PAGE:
Wednesday, October 17, 2018

Graphic Life

Kenneth Hiebert
University Gallery, Rochester Institute of Technology
October 11, 2018

Walking into the University Gallery at RIT one day last week, I caught the presentation by graphic designer Kenneth Hiebert that included his original posters and photos projected up on a screen for some of his designs.  Having used one of the books that he authored as a guide to design processes in my classes at RIT,  I was interested in meeting this famed designer - who once worked with Armin Hoffman in the Bauhaus tradition.  Ken Hiebert had a long association with the Philadelphia College of Art  (PCA) before it became the University of the Arts and my brother had studied graphic design with him back in the early 1960s.

Kenneth Hiebert designs for the artists - Hicks, Kane, and Pippin

Ken Hiebert's talk could have been called: "The Raw, and the Cooked" with his designs and he even had one piece that was passed around through the audience so they could touch the textures of his hand lettering.  On the gallery walls there were photo images that Ken Hiebert had printed as part of a commentary  on the monument of Stonehenge.  He joked about the notion that his designs with these ruins could by ruined further if they had  suffered from poor production, and he gave us examples.

Pamela Drix at Rochester Contemporary Art Center

A celebration of graphics seems to be the underlying principle here this month as there are shows like: "Under Pressure 2018" - a joint project for RoCo and The Print Club of Rochester.  There are four featured artists:  Pamela Drix, Joseph Scheer, Kathryn Polk, and Bob Erickson.  Joseph Sheer also has some of his prints of colorful moths at the More Fire studio at 36 Field Street this month.

Kathryn Polk lithographs at RoCo

The exhibition at RoCo is subtitled  Redefining the Multiple, and the four artists take different paths to achieve that end.  I think that Pamela Drix may have the most experimental approach to this as she creates colorful strips that create a graphic impact on the wall that is much more radical than the Victorian look of Kathryn Polk's colorful lithography.  The majority of the images from Mr. Scheer and Mr. Erickson are photo based - and they are experimental up to a point.  I found the abstractions from Mr. Erickson to be engaging and unusual - it was hard to tell what I was looking at.  The series of works from Joseph Scheer told a story of political impact  and reminded me of a school of photojournalism that found an audience in the mid-twentieth century.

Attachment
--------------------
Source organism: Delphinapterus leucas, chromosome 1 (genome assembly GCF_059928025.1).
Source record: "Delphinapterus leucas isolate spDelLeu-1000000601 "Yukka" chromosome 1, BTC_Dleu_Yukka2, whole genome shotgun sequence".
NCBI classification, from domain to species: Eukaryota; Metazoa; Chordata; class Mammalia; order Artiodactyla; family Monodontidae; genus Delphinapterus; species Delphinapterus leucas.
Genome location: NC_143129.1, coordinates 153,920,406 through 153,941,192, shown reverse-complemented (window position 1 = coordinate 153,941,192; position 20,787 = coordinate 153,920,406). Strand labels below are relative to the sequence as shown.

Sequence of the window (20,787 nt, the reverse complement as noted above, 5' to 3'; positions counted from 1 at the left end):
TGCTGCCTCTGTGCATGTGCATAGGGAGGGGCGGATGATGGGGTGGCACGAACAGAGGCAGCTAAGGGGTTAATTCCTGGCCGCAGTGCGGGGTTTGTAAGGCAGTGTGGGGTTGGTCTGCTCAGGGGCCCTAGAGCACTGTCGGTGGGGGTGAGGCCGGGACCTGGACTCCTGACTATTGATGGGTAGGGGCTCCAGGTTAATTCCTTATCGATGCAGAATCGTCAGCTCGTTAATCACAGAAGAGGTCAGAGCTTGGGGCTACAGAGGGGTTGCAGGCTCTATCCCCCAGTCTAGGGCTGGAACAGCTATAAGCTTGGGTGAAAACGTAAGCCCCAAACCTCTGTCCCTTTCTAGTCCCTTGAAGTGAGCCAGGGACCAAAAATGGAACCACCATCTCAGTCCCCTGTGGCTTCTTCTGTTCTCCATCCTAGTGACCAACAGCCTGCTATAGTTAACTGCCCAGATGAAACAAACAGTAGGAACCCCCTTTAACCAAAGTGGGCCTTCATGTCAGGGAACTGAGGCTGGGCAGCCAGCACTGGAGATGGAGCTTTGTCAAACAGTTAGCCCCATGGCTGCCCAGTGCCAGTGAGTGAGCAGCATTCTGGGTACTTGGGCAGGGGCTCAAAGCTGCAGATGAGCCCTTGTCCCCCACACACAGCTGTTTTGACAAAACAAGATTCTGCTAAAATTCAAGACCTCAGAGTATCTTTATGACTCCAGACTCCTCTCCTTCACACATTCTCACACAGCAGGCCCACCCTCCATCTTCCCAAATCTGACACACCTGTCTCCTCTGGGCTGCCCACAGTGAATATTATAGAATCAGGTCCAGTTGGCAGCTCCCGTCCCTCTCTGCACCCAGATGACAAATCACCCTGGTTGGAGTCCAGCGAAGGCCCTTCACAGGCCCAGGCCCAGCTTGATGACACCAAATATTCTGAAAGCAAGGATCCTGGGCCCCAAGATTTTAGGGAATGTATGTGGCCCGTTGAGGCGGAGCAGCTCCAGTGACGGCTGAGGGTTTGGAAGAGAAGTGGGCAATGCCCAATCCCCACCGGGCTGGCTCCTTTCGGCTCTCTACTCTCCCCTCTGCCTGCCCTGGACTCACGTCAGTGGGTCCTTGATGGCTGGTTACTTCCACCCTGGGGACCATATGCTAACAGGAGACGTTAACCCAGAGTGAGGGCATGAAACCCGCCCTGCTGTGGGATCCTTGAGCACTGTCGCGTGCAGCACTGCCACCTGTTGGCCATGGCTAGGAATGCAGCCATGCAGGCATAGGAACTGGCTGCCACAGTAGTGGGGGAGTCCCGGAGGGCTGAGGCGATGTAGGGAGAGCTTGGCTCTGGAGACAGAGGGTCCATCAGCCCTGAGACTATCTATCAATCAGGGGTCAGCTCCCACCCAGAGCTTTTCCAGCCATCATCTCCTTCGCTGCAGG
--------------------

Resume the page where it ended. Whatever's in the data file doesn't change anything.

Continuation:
Bob Ericsson 
"Under Pressure" 
Rochester Contemporary Art Center

Drive down to Honeoye Falls, at the Mill Art Center to find the Annual Print Club show  now underway.  As you walk upstairs you are greeted by an image from illustrator and printmaker Bob Conge called: "A Lobbyist for Big Tobacco" ( this is a mono print with watercolor embellishments ).  Further into the show you will find a companion piece that has a real wit called: "The Corporate Vision".

Bob Conge's "The Corporate Vision"
Annual Show for The Print Club
The Mill Art Center, Honeoye Falls, New York

You will enjoy this show because it has a real vitality in the kinds of prints that artists are making and it runs the gamut from sedate traditional landscape to colorful abstraction.  I like the big print from Michael Harris called: Celestial Navigator" seen below.

Michael Harris' Celestial Navigator

The Print Club exists to further understanding and appreciation for the printmakers and their medium. Prints also serve the needs of people who may want to collect art and want an affordable avenue towards  building  a collection or starting one.  At the Mill Art Center I found my print hung in a trio that included an image from Carol Acquilano, and a bright abstract from Kurt Pfeiffer.  Go over to see this show - you will certainly find something to like in this selection.

Prints by ( left to right ) Singer, Acquilano, and Pfeiffer
The Mill Art Center, Honeoye Falls, New York